Biannual SustainAbility Survey Shows Shift in Corporate Attitudes to Sustainability

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BT leads the field in SustainAbility’s latest biannual benchmarking survey of leading practice in corporate sustainability reporting, published in partnership with the United Nations Environment Programme (UNEP) and Standard and Poor’s. Entitled Tomorrow’s Value, the report ranks the world’s leaders in corporate sustainability reporting, transparency and disclosure.  Surprisingly half of the Leading 50 companies are newcomers, including 5 entrants from non-OECD countries.

Tomorrow’s Value: Leading companies

2006 Rank
Company
Country
Total
1
BT
UK
80%
2
Co-operative Financial Services
UK
73%
3
BP
UK
72%
4
Anglo Platinum
South Africa
70%
4
Rabobank
Netherlands
70%
6
Unilever
UK / Netherlands
67%
7
MTR
Hong Kong
66%
7
Vodafone
UK
66%
9
Shell Group
UK / Netherlands
65%
10
Nike
US
64%
10
Novo Nordisk
Denmark
64%

The full leadership ranking and analysis is available in the report. Highlights include:

  • Yesterday’s risks become tomorrow’s opportunities for value creation: Leadership companies – including BP, BT, GE and Philips – are shifting the focus of their sustainability strategy away from risk management, towards a more progressive and entrepreneurial approach that seeks to identify the sustainability opportunities for strategic innovation and market building. However the pioneers are a minority, representing 28% of our Leading 50, compared to 60% who demonstrate a more conservative, risk focused approach.
  • Financial markets begin to influence sustainability disclosure: Cutting-edge sustainability reports are framed as part of a portfolio of information available to both SRI and, increasingly, mainstream investors. A panel of Financial Experts, convened to input to the Report, agreed that their sector’s appraisal of stock volatility and long-term value was benefiting from heightened corporate transparency. Although around 70% of companies report some interaction with investors on sustainability matters, many still lack the hard targets and forward-looking information needed to become essential reading for mainstream analysts.
  • Sustainability integrates into core business processes: Most so-called sustainability reports are only steps in that direction, but there has been a leap in the proportion of companies reporting the integration of sustainable development factors into core decision-making. A central concept in this area has been ‘materiality’, helping companies sort the critical risks and opportunities from the background noise. This year at least 80% of companies were rated as integrated on at least one aspect of their reporting. – Public policy initiatives and disclosure remain weak: Tomorrow’s Value concludes that under half of corporate reporters still fail to sufficiently discuss and link their sustainability initiatives and commitments to the lobbying activities they undertake and to the wider influence they exercise, either directly or through lobbying and trade organisations. Only 28% of the Leading 50 reporters covered this area meaningfully.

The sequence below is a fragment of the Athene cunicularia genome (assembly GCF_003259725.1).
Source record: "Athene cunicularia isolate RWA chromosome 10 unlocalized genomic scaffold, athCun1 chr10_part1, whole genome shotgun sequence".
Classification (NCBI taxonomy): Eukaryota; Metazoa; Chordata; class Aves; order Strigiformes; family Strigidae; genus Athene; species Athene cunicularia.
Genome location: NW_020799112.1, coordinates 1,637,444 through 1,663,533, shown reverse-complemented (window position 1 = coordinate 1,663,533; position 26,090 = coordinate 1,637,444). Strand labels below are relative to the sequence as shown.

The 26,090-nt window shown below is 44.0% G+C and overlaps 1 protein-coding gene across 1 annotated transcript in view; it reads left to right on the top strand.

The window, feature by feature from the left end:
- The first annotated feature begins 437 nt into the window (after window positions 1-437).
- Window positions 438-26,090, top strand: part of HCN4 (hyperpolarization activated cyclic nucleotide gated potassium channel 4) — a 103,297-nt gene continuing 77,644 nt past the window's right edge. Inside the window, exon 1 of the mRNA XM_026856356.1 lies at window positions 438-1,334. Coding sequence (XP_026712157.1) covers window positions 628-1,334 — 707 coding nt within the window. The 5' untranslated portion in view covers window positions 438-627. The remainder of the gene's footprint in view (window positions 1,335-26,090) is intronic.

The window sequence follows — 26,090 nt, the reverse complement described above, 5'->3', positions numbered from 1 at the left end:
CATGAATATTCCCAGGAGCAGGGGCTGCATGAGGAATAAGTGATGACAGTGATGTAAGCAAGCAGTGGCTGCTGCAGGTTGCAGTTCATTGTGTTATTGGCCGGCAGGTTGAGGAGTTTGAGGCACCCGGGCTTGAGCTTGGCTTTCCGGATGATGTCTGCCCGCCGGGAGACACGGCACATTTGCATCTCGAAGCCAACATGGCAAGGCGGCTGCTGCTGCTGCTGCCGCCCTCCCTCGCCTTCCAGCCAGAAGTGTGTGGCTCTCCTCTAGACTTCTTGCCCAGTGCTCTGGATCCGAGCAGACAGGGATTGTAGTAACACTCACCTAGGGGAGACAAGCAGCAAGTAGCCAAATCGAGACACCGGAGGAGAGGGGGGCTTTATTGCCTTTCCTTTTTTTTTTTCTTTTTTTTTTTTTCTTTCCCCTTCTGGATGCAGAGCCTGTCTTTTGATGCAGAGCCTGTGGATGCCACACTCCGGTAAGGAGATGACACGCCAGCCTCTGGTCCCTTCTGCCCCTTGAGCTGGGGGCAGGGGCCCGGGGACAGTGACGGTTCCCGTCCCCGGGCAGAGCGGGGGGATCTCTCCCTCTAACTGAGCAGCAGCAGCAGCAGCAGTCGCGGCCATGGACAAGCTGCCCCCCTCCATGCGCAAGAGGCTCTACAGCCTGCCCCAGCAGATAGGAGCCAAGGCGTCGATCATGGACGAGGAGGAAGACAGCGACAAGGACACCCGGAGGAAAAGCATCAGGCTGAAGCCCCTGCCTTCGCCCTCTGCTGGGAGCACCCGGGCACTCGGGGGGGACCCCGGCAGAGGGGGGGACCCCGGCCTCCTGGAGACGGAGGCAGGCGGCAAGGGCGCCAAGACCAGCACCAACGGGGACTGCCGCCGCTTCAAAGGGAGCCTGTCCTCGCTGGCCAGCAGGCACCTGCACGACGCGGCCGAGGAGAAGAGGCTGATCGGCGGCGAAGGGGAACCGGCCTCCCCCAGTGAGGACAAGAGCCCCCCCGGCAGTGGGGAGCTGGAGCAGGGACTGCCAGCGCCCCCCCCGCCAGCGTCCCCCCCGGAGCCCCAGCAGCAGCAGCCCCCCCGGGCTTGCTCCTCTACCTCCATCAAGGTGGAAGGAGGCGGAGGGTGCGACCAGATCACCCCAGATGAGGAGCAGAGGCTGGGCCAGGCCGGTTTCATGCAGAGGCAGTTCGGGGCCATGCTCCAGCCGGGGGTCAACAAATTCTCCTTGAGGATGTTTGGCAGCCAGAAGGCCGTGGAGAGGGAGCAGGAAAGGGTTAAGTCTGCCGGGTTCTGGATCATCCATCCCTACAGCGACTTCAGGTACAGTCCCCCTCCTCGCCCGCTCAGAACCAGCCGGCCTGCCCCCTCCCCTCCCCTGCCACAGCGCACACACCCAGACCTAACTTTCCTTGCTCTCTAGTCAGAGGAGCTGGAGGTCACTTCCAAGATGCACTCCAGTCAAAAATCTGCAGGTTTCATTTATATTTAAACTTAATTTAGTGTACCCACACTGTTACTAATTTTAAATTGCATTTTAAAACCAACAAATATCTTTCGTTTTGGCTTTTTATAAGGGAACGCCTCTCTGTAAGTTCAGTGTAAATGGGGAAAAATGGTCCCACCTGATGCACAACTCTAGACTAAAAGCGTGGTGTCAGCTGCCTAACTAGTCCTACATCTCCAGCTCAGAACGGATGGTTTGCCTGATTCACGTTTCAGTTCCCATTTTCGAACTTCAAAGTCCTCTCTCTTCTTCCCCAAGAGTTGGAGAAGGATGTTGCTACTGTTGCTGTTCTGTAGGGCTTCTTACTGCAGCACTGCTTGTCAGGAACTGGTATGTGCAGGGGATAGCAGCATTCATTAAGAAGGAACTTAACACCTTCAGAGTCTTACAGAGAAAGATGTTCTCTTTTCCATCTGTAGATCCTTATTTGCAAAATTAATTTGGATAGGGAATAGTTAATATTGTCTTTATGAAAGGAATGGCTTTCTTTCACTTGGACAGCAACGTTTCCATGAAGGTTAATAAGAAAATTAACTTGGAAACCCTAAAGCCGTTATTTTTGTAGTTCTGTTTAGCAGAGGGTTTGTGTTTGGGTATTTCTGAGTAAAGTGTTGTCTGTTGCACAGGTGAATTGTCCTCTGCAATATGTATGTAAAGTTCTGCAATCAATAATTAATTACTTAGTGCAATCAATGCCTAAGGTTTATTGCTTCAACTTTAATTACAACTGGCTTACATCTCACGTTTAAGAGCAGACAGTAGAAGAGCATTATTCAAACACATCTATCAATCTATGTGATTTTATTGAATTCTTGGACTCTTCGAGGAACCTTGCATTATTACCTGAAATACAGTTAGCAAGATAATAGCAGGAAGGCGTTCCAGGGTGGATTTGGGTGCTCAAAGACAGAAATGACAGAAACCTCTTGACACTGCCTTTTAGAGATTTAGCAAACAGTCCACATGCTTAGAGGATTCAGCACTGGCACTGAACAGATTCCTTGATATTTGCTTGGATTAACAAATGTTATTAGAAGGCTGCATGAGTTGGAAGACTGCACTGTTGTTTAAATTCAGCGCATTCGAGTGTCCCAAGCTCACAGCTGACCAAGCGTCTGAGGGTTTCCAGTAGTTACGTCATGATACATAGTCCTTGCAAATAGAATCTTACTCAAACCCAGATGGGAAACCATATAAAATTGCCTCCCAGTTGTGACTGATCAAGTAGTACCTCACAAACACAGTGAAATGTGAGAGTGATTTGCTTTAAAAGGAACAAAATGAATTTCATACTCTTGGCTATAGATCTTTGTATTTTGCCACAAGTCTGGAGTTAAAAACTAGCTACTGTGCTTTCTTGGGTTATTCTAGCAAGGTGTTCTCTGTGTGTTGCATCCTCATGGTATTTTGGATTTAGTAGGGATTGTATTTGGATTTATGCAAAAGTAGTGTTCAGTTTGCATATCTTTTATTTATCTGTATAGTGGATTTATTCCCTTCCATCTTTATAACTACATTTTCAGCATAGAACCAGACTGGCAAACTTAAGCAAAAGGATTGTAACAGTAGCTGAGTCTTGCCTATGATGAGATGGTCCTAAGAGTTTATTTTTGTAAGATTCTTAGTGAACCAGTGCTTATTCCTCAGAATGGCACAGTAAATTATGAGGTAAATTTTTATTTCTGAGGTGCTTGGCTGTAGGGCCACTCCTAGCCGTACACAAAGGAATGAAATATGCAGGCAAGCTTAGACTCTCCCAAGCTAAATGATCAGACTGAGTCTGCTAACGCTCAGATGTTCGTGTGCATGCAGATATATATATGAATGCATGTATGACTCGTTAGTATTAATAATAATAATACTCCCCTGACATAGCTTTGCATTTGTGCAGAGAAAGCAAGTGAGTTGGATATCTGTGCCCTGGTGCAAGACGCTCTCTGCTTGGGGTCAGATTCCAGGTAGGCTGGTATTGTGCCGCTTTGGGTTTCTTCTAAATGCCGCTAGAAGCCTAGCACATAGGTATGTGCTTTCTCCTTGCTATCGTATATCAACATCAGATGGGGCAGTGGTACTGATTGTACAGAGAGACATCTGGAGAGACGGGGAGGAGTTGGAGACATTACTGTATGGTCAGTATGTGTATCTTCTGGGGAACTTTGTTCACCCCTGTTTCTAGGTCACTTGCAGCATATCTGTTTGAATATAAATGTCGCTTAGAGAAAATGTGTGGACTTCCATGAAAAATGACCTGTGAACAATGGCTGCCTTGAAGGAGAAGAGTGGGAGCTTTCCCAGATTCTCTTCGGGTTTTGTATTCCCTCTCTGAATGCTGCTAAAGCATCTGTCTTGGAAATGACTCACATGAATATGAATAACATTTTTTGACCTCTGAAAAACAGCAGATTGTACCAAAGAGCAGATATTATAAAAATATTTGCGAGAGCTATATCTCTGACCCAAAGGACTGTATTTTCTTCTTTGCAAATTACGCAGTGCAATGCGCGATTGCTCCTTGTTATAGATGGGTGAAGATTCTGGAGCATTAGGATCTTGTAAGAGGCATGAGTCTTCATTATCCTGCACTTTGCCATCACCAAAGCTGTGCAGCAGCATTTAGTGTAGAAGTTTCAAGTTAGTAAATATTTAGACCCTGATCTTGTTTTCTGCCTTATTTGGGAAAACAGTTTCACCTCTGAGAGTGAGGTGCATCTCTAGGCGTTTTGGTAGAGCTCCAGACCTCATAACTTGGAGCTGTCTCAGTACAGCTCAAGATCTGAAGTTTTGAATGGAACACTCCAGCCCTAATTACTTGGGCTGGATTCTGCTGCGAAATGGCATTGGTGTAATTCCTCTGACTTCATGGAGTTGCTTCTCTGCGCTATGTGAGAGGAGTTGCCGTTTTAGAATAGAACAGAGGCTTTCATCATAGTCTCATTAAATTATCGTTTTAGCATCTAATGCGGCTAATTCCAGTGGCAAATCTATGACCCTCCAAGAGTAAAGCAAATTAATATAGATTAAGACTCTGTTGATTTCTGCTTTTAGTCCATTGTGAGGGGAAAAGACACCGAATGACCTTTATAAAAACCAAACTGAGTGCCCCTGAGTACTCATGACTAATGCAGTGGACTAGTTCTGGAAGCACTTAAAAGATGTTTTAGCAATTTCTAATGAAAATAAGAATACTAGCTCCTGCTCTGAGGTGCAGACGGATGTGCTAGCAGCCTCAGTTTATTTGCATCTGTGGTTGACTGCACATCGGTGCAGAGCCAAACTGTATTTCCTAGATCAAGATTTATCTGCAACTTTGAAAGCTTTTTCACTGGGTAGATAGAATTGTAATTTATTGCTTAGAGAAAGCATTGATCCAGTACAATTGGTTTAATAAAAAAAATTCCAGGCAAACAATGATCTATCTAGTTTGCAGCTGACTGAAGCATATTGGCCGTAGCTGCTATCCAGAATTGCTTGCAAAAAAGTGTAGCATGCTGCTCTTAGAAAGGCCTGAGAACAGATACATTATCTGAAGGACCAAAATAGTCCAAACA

• International frameworks begin to provide context: The report spotlights – and encourages – an emerging effort by some businesses to link their individual sustainability targets and activities with broader macro-frameworks, to provide a sense of scale and to help measure individual contributions. The Millennium Development Goals (MDGs) are used in this way by over 20% of the Leading 50 reporters.

    John Elkington, Founder and Chief-Entrepreneur at SustainAbility, said: ‘Since we began work in this area in 1992, we have seen dramatic progress. Our 2006 benchmark survey spotlights both a continuing improvement in report quality and the entry of new reporters like General Electric, with even non-reporters Wal-Mart now lining up to report. But some of the most interesting reports now come from non-OECD countries. Their focus is different, concentrating on issues like black economic empowerment and new business approaches like micro-credit.’

    George Dallas, Managing Director at Standard & Poor’s said: ‘We view robust transparency and disclosure as key components of a healthy financial marketplace and recognise the important role of environmental, social and governance disclosures. We are grateful to those organisations and companies who are signposting the way. We believe this report will be of interest not only to firms investing with a specific social agenda, but also to more traditional investors that are looking for indicators of management quality.’

    Achim Steiner from UNEP said: ‘As the world moves towards the 2015 deadline for delivery of the MDGs, the corporate contribution to sustainable development is increasingly important. The companies providing successful solutions to MDG challenges will be the market leaders of the future. Against this backdrop, high quality transparency and disclosure will be a key indicator of a company’s ability to succeed in dynamic and rapidly changing global markets.’

  • Via: (SustainAbility)

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